Amazon identifies every product for sale with a ten-digit alphanumeric code called an ASIN (Amazon Standard Identification Number). Whenever you visit a product page on Amazon, these number is somewhere in the URL; however, it's not always in the same place in the URL. This makes it a little bit hard to pull the ASIN out of an arbitrary URL.
Sometimes you need to add some special functions to your Ruby on Rails app, and you want these functions to be available everywhere in your application. In cases like these, you can put your code somewhere in Ruby on Rails's load path, and it will be loaded automatically without you having to "require" it in any of your other files.
Making OpenResty and Passenger work together isn't too hard, but it's not obvious how to do it. There's a lot of guides for getting Passenger to work with Nginx, but the process for OpenResty is a little different. For that reason, I'm documenting how I got them to work together here.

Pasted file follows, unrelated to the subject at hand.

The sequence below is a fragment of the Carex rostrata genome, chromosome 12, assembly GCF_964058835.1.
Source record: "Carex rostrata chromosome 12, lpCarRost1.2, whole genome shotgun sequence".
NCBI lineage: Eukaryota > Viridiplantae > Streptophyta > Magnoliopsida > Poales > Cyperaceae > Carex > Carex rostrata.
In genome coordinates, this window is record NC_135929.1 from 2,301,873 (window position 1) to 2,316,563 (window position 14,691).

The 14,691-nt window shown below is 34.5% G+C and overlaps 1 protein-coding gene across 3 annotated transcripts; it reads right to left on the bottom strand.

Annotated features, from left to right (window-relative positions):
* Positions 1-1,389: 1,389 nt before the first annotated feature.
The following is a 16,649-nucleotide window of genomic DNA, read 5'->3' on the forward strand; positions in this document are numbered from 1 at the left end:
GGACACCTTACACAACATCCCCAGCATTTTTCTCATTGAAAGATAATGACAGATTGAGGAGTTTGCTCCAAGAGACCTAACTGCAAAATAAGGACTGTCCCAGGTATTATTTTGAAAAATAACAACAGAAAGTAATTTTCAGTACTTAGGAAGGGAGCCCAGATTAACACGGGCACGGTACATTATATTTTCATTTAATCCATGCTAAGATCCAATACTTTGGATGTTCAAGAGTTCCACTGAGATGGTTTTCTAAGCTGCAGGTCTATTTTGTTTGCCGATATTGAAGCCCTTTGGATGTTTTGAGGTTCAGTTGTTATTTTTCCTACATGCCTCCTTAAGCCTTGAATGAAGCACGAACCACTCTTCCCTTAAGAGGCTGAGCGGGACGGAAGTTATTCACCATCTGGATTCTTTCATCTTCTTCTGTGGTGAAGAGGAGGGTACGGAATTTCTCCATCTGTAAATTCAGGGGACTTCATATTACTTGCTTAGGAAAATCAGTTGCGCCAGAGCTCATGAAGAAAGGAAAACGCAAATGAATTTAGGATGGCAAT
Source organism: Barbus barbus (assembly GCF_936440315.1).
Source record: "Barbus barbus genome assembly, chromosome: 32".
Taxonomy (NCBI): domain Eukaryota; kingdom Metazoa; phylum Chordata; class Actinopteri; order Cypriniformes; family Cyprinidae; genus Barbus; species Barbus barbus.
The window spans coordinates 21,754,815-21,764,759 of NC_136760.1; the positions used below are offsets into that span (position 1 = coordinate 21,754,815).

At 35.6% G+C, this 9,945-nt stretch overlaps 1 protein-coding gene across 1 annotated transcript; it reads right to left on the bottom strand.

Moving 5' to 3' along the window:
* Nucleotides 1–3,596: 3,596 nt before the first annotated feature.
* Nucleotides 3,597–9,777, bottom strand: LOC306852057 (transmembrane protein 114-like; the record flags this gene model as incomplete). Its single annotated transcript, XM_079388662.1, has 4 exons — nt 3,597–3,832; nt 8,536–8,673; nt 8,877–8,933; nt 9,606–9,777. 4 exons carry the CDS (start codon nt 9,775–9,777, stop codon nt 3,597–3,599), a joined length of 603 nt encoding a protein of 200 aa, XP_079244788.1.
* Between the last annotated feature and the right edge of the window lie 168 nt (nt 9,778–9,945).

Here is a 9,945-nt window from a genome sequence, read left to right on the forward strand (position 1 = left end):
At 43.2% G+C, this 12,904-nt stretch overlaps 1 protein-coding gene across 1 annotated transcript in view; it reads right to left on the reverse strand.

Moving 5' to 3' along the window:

While checking out my Google Analytics data, I noticed a couple strange language codes. Language codes are strings like "en-us" that a browser sends to a server when requesting a web page to let the server know what language the browser's user prefers. The server then uses this information to return a web page in the appropriate language if it's available.
I've been using Ruby on Rails for a while now to build websites. One important file in any Ruby on Rails project is the Gemfile. This file has no extension, so it's a bit annoying to open in Windows. Windows doesn't let you easily set a default program for extensionless files, so you have to choose which file to use to open it every single time, But there is a way to set a default program for extensionless files if you're comfortable with the Windows command line.